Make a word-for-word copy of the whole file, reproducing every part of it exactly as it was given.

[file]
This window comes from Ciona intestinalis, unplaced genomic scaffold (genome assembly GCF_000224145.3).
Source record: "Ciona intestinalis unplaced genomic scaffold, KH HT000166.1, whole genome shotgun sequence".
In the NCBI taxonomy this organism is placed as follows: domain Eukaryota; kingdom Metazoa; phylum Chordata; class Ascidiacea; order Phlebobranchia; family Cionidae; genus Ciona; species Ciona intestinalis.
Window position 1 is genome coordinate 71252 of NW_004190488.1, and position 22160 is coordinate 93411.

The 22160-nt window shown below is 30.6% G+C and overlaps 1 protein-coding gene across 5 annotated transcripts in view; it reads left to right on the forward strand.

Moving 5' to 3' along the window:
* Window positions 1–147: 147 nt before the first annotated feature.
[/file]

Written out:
This window comes from Ciona intestinalis, unplaced genomic scaffold (genome assembly GCF_000224145.3).
Source record: "Ciona intestinalis unplaced genomic scaffold, KH HT000166.1, whole genome shotgun sequence".
In the NCBI taxonomy this organism is placed as follows: domain Eukaryota; kingdom Metazoa; phylum Chordata; class Ascidiacea; order Phlebobranchia; family Cionidae; genus Ciona; species Ciona intestinalis.
Window position 1 is genome coordinate 71252 of NW_004190488.1, and position 22160 is coordinate 93411.

The 22160-nt window shown below is 30.6% G+C and overlaps 1 protein-coding gene across 5 annotated transcripts in view; it reads left to right on the forward strand.

Moving 5' to 3' along the window:
* Window positions 1–147: 147 nt before the first annotated feature.